Last week I wrote about communication struggles at startups and small companies. Since Telerik is the largest company I’ve ever worked for, I’ve asked my sister, Caroline Forte, to write a guest blog post. Caroline has worked at large companies for a long time and is also responsible for several aspects of corporate communications in her current role. Take it away sis:

I’ve worked in communications at a large company for longer than I’d like to publically admit. During that time I have supported many different facets of the business, yet the communication challenges seem to be very consistent. No matter how much information you try to provide there are always two camps – the “you must be holding some information back” camp and the “I don’t have time to read this” camp.

As a divisional or departmental communicator you are competing with the corporate messaging – intranets, memos from leadership, electronic newsletters, messages from HR, internal blogs, message boards and …well you get my drift. How do you prevent your leader’s voice from getting lost in the shuffle? Now throw in the global perspective of language, culture and time zones. And the icing on the cake was when I supported manufacturing where more than half of the audience did not have a dedicated pc.

Basically as a communicator you are always competing - competing with the employees’ time and interest, competing with how the external media skews your internal news, competing with the internal message blogs where employees get to rip apart your messaging.

Readers are fickle – especially the younger workforce. If you don’t grab them in the beginning, tell it to them straight and answer the WIIFM then you’ve lost them. I’ve read somewhere that communications is one of the most stressful jobs – right up there with air traffic controllers. Scary thought, eh? Maybe I’ll try that on for size when I retire.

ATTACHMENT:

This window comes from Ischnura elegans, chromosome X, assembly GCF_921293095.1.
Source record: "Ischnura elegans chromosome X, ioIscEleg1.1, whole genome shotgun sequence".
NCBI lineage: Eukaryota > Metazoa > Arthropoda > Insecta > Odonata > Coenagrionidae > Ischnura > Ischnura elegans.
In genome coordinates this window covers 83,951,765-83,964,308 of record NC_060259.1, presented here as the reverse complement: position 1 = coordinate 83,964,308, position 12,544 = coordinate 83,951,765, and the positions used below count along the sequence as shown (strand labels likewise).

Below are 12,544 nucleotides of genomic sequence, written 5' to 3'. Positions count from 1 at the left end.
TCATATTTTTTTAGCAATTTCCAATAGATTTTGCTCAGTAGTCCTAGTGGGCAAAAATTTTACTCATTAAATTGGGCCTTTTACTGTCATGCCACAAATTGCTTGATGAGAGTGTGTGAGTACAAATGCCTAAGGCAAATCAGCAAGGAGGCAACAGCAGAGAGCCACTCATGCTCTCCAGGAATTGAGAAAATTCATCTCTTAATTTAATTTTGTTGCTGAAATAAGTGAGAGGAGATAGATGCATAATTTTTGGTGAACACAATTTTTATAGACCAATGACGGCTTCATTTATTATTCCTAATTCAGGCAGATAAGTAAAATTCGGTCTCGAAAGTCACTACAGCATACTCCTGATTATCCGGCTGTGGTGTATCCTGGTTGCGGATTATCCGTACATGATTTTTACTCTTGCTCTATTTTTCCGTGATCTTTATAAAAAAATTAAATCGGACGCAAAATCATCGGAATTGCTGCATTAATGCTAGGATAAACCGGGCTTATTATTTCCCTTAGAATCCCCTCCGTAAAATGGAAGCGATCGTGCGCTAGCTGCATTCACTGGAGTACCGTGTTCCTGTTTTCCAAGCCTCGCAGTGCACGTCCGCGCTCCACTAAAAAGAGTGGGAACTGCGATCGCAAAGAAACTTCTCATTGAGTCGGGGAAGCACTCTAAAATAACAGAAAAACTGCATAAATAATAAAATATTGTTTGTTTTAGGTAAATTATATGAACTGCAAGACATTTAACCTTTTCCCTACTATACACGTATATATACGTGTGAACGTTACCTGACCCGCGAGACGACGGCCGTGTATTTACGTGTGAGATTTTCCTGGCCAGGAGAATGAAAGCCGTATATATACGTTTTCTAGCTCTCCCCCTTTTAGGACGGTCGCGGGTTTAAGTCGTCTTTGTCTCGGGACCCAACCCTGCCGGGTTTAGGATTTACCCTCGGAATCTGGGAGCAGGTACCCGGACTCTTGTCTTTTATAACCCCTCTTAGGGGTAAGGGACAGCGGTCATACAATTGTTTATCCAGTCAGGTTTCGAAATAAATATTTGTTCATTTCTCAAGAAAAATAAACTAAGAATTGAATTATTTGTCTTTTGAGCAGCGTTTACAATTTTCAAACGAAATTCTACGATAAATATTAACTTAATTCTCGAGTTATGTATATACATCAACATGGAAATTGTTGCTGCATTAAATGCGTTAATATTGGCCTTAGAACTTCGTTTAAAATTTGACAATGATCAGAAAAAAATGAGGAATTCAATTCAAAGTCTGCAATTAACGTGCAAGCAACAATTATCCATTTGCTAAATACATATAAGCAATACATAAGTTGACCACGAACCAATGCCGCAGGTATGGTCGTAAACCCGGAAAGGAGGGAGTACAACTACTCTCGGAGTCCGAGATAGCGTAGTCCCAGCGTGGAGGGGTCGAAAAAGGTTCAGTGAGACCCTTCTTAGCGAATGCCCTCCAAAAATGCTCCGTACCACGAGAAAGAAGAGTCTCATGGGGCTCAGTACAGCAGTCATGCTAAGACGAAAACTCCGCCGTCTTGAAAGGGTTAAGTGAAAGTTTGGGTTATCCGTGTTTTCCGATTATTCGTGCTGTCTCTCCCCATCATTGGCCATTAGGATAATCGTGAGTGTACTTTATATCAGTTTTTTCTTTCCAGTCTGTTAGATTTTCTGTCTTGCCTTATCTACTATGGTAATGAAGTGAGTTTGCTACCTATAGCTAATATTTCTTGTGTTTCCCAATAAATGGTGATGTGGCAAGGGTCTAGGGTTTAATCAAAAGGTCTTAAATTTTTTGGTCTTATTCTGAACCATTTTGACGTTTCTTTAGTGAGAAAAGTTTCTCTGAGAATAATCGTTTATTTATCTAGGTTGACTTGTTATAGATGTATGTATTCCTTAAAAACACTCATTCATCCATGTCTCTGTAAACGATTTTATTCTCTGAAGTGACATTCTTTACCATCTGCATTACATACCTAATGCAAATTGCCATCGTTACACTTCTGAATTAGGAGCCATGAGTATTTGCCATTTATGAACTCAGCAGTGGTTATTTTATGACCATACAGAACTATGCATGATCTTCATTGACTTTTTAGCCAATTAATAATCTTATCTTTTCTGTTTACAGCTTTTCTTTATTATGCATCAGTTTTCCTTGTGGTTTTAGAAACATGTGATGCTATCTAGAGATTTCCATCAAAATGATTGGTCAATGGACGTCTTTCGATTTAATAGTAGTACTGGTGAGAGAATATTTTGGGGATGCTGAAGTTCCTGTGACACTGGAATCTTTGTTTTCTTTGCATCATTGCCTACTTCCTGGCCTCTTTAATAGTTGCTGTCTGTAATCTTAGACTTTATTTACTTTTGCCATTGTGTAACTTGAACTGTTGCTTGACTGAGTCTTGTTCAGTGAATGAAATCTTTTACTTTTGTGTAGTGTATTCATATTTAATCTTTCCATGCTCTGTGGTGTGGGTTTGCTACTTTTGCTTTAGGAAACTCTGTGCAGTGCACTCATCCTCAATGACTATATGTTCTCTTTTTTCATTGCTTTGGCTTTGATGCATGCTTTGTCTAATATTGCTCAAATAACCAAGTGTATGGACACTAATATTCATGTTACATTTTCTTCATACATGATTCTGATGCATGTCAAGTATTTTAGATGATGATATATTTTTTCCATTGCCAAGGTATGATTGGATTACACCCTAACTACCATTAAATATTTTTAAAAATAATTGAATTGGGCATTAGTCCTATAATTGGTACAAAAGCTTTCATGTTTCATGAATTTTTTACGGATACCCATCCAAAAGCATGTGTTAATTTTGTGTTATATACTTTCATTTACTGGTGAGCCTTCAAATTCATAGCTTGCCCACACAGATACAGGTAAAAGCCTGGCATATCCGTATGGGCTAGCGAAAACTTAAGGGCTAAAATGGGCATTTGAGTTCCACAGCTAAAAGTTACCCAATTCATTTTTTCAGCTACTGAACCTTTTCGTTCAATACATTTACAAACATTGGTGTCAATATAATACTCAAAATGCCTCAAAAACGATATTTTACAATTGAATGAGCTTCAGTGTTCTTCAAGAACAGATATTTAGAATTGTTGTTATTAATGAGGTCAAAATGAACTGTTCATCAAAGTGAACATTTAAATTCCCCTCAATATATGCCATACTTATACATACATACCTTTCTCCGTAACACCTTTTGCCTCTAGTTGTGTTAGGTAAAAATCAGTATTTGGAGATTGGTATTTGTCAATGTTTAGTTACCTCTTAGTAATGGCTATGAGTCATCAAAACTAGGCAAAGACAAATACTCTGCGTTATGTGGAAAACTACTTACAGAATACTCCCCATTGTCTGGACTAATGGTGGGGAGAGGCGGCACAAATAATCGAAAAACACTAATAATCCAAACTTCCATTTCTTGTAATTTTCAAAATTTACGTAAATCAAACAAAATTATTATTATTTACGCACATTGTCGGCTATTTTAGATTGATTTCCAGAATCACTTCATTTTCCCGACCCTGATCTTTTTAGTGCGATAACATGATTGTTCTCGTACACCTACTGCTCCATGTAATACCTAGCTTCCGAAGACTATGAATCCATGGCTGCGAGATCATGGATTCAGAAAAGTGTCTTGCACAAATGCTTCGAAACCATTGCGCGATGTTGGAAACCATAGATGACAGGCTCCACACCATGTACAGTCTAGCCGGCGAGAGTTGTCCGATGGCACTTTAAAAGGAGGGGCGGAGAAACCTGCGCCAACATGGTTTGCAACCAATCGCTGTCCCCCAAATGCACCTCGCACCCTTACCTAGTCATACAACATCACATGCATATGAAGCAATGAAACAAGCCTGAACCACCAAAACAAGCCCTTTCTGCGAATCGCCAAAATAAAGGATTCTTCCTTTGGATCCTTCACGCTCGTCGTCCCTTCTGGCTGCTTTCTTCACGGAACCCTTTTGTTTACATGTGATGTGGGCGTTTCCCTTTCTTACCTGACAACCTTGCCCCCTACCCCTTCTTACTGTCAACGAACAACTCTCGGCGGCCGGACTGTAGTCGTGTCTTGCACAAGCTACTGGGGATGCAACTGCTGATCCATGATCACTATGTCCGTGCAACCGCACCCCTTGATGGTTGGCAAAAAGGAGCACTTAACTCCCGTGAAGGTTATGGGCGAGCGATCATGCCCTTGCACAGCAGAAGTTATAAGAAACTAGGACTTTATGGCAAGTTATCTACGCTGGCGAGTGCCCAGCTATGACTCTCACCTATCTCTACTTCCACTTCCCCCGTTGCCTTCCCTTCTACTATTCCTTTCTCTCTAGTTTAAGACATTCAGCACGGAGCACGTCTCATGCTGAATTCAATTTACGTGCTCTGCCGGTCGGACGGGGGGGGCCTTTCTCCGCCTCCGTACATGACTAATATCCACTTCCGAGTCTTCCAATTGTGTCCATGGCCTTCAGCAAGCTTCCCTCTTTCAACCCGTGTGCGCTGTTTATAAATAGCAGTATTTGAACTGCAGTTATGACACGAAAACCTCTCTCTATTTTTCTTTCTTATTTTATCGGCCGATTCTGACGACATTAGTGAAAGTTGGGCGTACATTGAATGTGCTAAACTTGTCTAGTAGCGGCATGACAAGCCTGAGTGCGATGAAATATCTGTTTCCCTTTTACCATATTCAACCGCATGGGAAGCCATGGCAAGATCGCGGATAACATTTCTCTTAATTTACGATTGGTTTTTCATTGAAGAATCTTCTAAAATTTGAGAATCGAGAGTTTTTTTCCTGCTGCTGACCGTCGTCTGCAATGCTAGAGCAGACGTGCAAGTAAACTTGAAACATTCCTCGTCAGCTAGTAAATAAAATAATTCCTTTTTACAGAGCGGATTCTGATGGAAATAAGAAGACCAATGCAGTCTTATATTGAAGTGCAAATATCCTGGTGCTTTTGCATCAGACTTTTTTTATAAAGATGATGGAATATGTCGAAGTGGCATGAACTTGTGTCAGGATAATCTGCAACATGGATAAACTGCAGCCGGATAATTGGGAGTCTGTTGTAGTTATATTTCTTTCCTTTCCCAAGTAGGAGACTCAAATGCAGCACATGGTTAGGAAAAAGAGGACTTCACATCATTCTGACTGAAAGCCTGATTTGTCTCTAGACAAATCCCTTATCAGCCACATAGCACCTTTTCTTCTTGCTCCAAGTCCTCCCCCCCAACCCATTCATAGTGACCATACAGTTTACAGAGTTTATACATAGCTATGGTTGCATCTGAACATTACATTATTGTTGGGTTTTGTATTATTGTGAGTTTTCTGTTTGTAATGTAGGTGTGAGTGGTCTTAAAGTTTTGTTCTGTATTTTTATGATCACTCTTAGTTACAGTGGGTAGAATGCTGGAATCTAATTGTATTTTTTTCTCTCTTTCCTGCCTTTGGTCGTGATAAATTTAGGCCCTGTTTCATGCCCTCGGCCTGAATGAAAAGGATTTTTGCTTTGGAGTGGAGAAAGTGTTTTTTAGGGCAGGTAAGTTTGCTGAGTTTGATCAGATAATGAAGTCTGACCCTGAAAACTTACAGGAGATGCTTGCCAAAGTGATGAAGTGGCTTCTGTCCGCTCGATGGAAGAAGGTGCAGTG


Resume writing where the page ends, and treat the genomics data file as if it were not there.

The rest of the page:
A few quick tips:

  • Communicate when there is new information - be timely
  • Don’t hide behind corporate jargon
  • Mix it up – experiment with different communication vehicles
  • Open the door – let the audience respond and seek out if the messages resonate

So why do we even bother, other than the fact that most of us are a bit quirky and we enjoy the insaneness of the job . Because knowing that each day you have answered someone’s question, pointed them in the right direction, clarified an issue and increased transparency then you can go home thinking, I guess I can do this all over again tomorrow.

About the Author

Steve Forte

 sits on the board of several start-ups including Triton Works. Stephen is also the Microsoft Regional Director for the NY Metro region and speaks regularly at industry conferences around the world. He has written several books on application and database development including Programming SQL Server 2008 (MS Press).

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